What are the early warning signs of MS?
Multiple Sclerosis (MS) can cause a wide range of symptoms and can affect any part of the body. There’s no typical pattern that applies to everyone – each person with the condition is affected differently and people can have different symptoms at different times.
You shouldn’t assume the following symptoms are a sign of MS. Only a neurologist can diagnose MS. If you are concerned you or a loved one may be showing any of the following sysptoms then make an appointment with your GP. If they think your symptoms need further investigation, they’ll refer you to a specialist.
Symptoms are unpredictable. Some people’s symptoms develop and gradually become worse, whilst for others they come and go. Some of the most common symptoms include:
Extreme exhaustion is one of the most common symptoms of MS. People struggle to carry out even the simplest activities and tends to get worse towards the end of each day.
In approximately one in four cases, the first noticeable symptom is an eye problem. This could be:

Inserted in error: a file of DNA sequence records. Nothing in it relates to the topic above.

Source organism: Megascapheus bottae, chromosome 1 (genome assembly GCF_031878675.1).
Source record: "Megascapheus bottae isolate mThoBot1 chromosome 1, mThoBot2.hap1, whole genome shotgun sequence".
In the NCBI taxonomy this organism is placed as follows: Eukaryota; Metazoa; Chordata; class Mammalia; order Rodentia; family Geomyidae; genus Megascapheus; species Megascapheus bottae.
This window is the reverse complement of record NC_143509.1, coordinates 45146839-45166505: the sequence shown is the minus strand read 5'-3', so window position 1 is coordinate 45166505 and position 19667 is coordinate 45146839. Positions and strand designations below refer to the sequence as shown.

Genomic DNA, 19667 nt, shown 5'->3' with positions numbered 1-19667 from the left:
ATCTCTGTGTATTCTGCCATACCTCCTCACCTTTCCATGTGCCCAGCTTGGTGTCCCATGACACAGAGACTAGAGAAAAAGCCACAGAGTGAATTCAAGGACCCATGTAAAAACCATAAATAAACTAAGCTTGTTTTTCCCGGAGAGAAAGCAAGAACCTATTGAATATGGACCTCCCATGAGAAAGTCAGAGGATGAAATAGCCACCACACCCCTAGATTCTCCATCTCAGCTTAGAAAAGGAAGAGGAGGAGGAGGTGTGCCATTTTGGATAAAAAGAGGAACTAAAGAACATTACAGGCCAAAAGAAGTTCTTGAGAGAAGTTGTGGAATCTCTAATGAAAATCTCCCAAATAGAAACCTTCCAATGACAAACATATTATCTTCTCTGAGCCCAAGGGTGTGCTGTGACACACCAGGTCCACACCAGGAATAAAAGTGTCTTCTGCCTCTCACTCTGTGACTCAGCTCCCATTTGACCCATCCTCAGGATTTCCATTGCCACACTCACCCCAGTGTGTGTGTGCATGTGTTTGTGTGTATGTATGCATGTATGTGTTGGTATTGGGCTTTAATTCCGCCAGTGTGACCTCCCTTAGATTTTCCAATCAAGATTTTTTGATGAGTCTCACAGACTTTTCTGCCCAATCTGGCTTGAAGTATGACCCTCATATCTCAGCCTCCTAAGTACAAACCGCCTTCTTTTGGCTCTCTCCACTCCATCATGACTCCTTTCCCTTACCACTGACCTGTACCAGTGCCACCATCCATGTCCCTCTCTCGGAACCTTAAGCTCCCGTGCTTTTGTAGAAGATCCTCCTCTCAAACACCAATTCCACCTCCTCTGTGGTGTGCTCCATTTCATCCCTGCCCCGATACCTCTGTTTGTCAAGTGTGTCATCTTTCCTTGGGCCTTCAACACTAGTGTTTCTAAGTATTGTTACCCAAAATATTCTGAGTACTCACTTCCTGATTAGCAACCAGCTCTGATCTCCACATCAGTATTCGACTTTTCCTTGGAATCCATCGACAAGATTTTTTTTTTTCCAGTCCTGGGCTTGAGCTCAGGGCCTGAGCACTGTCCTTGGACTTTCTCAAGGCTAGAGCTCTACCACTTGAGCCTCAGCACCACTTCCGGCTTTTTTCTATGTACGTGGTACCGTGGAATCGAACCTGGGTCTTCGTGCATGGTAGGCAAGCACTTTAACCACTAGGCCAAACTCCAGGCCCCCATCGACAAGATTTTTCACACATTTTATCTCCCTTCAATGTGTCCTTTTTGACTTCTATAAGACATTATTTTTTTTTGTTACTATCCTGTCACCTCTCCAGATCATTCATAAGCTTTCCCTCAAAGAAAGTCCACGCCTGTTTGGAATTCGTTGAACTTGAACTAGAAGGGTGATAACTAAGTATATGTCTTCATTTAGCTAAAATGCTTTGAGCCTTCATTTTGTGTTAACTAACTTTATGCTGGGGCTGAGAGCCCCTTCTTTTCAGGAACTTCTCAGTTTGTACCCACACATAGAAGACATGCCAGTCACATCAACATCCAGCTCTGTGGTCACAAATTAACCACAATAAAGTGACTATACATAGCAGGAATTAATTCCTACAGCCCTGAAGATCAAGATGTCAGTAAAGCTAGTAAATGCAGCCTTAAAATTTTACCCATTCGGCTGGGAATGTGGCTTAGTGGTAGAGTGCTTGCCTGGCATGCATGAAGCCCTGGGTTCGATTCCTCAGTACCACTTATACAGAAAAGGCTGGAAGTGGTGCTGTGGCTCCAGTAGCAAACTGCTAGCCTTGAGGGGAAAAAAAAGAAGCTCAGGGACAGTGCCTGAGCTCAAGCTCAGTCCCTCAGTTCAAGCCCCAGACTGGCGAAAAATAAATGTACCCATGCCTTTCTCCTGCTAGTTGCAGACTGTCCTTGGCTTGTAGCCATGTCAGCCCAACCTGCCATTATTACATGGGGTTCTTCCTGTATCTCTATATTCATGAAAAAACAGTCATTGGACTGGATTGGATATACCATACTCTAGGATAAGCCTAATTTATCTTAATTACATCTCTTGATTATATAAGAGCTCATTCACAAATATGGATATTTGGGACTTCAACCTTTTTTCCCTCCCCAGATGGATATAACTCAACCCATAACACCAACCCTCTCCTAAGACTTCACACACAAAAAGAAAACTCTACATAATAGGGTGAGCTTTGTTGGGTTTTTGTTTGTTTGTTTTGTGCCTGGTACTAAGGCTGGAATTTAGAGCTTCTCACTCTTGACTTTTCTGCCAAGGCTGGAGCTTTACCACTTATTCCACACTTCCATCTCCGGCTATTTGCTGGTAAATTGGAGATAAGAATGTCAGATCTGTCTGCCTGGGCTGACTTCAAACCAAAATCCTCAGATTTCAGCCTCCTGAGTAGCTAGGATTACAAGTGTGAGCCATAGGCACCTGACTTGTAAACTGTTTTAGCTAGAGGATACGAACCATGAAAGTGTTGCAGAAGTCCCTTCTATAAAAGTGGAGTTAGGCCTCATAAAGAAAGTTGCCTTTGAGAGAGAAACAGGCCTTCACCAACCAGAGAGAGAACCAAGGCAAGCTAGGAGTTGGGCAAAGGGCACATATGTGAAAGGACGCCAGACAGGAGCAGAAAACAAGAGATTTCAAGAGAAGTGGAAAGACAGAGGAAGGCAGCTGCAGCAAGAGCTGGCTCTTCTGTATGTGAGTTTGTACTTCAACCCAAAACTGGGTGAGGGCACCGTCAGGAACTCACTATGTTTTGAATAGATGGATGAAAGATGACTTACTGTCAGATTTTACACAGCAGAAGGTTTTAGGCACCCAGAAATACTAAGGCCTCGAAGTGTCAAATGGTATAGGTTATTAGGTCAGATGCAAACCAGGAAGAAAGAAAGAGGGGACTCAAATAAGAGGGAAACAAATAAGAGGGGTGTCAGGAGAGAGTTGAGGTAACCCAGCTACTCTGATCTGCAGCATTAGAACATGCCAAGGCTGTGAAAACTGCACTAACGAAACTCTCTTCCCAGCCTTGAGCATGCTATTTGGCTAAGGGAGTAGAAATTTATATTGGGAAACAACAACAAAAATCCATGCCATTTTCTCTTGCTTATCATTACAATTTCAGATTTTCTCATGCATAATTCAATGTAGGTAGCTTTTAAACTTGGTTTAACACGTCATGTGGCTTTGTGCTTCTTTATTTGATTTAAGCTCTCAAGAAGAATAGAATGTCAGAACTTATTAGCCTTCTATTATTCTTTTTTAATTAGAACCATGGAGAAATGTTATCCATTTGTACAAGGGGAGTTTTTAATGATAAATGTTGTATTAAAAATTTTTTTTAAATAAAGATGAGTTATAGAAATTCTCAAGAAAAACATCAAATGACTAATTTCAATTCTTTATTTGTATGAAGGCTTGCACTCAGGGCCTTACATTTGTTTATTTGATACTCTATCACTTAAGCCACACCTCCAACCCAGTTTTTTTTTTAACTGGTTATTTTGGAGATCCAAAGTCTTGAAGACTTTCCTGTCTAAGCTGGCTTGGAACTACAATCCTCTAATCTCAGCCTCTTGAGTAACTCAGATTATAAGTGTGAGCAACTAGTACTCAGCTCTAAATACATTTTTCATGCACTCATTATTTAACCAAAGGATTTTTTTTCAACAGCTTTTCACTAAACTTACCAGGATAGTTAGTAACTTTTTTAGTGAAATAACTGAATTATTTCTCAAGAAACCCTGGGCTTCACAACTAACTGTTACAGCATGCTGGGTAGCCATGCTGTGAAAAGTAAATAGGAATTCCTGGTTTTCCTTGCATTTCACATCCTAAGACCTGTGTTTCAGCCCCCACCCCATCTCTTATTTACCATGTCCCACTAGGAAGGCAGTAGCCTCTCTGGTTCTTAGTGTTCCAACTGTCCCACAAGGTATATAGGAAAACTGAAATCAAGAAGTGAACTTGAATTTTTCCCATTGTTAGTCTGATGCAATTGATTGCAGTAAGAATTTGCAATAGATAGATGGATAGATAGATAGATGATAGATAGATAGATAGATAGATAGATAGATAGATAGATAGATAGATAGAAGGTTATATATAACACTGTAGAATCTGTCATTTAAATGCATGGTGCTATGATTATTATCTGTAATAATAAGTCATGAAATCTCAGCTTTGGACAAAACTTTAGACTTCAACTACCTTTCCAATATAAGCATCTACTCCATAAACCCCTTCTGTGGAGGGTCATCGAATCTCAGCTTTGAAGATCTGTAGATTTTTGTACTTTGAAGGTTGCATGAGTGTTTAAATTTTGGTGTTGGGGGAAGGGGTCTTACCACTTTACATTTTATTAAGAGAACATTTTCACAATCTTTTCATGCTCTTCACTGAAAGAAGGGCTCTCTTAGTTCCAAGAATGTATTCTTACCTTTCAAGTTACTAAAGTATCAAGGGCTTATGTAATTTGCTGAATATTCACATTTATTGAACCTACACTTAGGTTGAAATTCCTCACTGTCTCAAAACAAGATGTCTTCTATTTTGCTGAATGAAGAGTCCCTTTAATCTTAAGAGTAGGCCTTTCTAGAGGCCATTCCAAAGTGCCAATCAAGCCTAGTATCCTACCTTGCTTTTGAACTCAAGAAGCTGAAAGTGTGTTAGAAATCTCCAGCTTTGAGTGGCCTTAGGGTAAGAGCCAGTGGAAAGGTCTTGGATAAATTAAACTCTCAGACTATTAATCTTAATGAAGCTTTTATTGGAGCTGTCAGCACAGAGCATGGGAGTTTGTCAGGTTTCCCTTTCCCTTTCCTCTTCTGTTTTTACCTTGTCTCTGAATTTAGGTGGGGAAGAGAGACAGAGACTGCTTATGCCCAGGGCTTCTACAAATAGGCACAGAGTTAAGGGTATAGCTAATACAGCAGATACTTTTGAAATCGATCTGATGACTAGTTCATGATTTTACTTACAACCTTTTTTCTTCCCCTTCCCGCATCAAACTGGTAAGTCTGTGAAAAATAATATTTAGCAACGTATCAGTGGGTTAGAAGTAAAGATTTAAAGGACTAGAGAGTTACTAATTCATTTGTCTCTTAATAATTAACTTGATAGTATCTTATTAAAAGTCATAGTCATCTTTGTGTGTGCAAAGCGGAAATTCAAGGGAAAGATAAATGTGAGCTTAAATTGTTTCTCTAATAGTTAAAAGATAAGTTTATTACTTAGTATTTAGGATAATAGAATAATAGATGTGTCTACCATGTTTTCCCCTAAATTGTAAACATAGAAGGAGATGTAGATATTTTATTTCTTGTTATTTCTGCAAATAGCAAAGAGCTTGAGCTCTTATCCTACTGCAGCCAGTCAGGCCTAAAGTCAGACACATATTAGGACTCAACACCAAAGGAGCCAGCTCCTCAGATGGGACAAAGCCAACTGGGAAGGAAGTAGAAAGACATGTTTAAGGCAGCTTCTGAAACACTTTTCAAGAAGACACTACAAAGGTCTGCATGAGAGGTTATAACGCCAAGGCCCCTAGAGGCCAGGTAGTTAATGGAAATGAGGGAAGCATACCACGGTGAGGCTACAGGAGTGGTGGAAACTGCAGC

- Temporary loss of vision
- Eye pain
- Flashes of light when moving the eye
- Double vision
- Involuntary eye movement
Problems with walking and balance are a common sign. You may also experience:
- Balance and Co-ordination
- Tremors in the limbs
Speech may also become difficult to understand, people tend to say their words are becoming ‘slurred’.
Pain and abnormal sensations
Some people may experience stabbing pains in the face together with pins and needles, burning or muscle spasms in their limbs, body or joints.
Bowel and bladder problems
Problems with their Bowel and bladder are a symptom of MS however these can be caused by other conditions and medications
Some have problems with thinking, learning and planning. However these signs aren’t specific to MS and can be caused by other conditions
- Remembering and learning new things
- A shortened attention span
- Understanding and processing visual information
- Difficulty with planning and problem solving
- Forgetting words
People may experience difficulty in chewing and swallowing their food.
Live-in Care and MS
If you or a loved one are diagnosed with MS, you may have to adapt your life but with the care and support of a MS Live-in Carer many people benefit enormously and can live independently – leading long, active and healthy lives.